Energy & Environment

Title Post date
Wind Turbines Keywords: kinetic energy, power, wind energy, wind turbines

Can wind turbines actually be used to harness a substantial amount of power?

The total energy available in wind and the power that can feasibly be extracted from it will be determined using the fundamentals of kinematics. Following, the limitations of location and machinery of wind turbines that restrict the amount of power that can be harnessed will be examined, before comparing the impact of wind energy with various other common sources of energy.

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7 years 2 weeks ago
Why can't you just turn a nuclear reactor off? Keywords: nuclear reactor, shutdown

When a nuclear reactor gets into trouble, what's wrong with hitting the off switch?

When a uranium nucleus fissions into two, the resulting nuclei are not stable; they continue to decay and generate heat long after the fission chain reaction has stopped.

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6 years 9 weeks ago
What is a millisievert? Keywords: dose, human health, ionizing radiation

One Sievert means exposure to enough high-energy electromagnetic radiation to deposit one joule of energy in one kilogram of living tissue. A millisievert is 1/1000 of a sievert. But how dangerous is it?

The measure of ionizing radiation dose, as is applicable to human health, is the Sievert (Sv). One Sv implies a health impact equivalent to one joule of X-rays being absorbed by each kg of living tissue. Activity, the mean number of decay events per second, is measured in Becquerels (Bq). Knowledge of the activity, mean energy release per event, and exposure time, allows to estimate the dose.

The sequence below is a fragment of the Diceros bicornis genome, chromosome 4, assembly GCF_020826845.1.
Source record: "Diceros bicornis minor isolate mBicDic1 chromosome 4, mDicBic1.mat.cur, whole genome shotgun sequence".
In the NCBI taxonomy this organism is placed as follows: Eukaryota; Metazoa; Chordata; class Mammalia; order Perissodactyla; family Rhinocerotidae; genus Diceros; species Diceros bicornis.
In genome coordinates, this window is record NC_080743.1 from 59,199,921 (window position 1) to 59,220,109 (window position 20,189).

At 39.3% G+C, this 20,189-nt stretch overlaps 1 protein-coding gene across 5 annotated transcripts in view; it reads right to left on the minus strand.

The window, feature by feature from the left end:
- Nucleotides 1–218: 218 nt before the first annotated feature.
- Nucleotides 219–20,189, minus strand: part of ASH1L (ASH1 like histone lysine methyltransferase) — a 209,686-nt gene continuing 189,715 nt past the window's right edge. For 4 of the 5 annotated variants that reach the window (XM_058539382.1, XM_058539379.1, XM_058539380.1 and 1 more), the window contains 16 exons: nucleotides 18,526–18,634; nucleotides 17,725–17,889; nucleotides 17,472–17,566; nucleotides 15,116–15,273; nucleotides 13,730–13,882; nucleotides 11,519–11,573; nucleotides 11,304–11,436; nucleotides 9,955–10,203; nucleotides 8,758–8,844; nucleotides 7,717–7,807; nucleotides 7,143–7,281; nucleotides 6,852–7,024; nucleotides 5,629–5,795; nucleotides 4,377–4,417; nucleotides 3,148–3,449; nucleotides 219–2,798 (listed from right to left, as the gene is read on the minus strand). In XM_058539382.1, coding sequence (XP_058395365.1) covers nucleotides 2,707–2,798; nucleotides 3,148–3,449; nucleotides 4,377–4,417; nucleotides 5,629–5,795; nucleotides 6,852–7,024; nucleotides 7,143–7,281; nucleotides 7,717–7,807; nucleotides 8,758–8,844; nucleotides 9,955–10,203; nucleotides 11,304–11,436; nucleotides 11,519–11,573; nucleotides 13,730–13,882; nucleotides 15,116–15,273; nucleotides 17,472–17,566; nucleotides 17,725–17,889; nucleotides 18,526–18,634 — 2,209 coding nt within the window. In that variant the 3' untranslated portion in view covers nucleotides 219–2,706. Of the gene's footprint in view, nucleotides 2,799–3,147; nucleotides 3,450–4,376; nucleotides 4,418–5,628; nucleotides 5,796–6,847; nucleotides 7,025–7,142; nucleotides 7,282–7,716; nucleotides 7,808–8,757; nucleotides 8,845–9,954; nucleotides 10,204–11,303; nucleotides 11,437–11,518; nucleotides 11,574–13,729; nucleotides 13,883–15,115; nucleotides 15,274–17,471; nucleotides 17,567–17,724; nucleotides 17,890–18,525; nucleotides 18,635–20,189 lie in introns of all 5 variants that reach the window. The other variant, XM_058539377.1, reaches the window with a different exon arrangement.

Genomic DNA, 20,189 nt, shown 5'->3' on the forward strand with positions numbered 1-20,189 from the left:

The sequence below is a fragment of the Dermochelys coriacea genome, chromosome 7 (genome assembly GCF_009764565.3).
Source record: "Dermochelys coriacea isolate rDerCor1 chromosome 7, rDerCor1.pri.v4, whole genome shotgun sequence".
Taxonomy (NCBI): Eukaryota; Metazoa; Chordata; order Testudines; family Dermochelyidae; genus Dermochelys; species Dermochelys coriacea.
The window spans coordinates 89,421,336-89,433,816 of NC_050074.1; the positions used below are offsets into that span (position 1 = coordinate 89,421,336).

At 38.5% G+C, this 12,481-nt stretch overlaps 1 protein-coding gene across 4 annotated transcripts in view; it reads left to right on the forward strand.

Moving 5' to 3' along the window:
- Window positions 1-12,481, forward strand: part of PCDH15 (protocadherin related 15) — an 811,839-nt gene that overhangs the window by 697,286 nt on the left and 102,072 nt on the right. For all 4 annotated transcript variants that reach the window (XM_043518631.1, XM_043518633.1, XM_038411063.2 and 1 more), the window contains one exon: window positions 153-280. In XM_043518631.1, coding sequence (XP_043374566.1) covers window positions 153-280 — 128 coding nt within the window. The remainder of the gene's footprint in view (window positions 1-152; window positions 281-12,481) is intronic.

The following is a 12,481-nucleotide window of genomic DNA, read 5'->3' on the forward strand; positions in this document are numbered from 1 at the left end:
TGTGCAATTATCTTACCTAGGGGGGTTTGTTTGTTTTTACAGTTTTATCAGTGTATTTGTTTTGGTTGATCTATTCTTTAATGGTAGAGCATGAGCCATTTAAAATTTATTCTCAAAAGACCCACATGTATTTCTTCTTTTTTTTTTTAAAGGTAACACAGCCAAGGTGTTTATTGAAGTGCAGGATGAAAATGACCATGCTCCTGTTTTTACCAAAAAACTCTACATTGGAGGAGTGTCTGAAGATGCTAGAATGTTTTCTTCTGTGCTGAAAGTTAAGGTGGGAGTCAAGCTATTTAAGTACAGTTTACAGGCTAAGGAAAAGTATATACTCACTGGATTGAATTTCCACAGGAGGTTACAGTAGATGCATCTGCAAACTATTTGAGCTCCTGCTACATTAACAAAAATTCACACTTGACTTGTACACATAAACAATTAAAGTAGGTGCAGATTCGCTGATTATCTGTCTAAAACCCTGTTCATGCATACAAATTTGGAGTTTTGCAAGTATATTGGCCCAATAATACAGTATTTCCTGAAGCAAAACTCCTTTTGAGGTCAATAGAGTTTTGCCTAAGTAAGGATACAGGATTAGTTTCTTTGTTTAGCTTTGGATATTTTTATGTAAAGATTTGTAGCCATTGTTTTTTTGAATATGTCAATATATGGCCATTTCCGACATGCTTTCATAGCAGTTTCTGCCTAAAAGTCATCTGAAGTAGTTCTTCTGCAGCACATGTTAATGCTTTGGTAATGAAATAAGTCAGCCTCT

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6 years 9 weeks ago
What do I (we) do about my (our) carbon footprint? Keywords: Carbon footprint, reduction

A very frequent question asked by students after learning about climate change is "But what can I (we) do about it?". Here are some ideas, all of which have benefits in addition to reducing greenhouse gases, and so are worth considering even if you reject the idea of anthropogenic global warming completely.

Here is a set of suggestions for science students who wish to take action to reduce their own and their family's or community's carbon footprint. Most of the ideas are about education and attitude. We also list three achievable ways of reducing your annual emissions by least a tonne of carbon dioxide.